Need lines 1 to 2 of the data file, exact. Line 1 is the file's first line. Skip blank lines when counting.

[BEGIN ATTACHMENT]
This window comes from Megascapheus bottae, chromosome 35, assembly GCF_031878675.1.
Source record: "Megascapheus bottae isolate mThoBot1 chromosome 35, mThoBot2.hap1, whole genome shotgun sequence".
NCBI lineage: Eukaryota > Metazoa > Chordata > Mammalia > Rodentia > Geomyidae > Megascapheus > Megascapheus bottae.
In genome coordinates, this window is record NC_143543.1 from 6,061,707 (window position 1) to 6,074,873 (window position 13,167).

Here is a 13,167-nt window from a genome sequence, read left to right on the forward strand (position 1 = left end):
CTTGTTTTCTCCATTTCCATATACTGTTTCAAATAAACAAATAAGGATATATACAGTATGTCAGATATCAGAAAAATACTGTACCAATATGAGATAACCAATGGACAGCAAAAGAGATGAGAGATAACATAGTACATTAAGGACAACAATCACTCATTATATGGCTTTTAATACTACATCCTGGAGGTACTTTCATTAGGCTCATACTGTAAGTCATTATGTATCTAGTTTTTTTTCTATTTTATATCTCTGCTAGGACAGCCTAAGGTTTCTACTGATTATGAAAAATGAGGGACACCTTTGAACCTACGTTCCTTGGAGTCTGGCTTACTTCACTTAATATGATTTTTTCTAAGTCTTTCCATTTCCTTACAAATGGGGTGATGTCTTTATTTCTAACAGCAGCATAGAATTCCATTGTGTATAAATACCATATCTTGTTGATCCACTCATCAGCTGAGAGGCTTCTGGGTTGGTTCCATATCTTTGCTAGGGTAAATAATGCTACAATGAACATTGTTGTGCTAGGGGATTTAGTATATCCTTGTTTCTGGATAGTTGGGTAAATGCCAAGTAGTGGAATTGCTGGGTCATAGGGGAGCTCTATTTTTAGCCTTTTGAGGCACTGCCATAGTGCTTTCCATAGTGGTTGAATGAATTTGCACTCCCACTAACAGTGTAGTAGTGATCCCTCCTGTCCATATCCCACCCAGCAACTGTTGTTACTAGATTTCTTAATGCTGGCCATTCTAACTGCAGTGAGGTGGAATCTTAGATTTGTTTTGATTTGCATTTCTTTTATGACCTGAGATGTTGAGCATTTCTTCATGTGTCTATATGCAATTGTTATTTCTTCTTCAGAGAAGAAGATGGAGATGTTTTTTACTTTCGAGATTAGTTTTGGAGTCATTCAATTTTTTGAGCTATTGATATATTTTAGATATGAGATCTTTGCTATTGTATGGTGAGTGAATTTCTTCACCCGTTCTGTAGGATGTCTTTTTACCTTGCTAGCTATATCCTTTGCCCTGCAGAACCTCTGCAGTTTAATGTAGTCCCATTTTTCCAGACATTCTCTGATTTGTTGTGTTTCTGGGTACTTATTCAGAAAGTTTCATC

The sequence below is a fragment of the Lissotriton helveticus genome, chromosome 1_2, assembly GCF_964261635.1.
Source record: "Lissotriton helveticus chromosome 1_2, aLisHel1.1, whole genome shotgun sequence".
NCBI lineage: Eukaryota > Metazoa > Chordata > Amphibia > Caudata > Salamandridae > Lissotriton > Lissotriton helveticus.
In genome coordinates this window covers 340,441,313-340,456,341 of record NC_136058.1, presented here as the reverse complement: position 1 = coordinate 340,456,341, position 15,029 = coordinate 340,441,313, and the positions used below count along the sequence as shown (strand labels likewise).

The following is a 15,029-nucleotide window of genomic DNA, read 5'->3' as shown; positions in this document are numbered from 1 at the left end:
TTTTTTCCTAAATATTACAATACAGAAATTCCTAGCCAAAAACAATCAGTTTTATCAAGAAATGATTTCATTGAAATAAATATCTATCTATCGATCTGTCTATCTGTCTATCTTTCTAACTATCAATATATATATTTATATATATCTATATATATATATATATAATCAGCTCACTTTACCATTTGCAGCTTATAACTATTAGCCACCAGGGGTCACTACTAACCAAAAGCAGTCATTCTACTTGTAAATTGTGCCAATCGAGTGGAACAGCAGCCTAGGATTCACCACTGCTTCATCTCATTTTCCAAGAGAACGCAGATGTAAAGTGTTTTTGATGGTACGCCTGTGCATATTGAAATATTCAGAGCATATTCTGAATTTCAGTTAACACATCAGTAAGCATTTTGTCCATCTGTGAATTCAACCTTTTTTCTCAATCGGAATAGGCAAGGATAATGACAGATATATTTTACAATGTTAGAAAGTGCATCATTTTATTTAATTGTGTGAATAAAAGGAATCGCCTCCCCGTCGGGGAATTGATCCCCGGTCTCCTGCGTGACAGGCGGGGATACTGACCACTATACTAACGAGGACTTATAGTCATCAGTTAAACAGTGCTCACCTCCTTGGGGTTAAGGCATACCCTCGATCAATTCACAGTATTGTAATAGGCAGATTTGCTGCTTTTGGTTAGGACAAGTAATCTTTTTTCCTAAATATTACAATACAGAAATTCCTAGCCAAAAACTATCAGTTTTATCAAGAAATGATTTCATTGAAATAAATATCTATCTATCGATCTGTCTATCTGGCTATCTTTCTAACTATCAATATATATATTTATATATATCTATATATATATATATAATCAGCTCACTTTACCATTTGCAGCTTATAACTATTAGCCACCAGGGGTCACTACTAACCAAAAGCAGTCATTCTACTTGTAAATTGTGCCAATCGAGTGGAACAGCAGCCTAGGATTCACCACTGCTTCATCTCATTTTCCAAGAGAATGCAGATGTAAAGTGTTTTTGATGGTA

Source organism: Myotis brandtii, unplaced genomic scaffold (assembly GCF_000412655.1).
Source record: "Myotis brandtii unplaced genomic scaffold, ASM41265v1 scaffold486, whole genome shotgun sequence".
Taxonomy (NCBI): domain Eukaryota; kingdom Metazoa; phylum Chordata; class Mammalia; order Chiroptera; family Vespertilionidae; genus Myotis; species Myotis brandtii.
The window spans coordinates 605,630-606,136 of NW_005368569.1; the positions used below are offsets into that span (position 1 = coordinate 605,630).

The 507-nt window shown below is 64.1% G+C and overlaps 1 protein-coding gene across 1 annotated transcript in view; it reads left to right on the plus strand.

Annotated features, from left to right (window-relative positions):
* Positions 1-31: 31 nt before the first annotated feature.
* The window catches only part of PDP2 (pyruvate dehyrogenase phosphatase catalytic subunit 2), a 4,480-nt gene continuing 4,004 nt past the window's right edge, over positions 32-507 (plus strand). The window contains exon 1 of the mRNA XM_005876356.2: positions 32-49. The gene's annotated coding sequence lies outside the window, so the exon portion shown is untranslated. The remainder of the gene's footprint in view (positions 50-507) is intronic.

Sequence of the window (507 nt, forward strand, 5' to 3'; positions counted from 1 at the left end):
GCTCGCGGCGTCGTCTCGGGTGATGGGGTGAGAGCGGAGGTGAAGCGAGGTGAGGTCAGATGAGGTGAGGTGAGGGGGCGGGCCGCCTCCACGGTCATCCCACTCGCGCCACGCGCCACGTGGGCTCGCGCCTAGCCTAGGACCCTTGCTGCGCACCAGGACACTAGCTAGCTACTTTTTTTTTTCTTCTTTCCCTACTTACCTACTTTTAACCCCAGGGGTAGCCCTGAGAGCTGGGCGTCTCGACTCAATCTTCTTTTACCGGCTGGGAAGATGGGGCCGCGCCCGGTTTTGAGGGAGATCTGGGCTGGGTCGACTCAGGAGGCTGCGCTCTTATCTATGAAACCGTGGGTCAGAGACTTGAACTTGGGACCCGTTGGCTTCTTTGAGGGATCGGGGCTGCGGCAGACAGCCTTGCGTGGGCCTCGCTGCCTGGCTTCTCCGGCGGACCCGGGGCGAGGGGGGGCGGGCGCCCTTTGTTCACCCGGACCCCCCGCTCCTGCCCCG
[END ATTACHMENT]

This window comes from Megascapheus bottae, chromosome 35, assembly GCF_031878675.1.
Source record: "Megascapheus bottae isolate mThoBot1 chromosome 35, mThoBot2.hap1, whole genome shotgun sequence".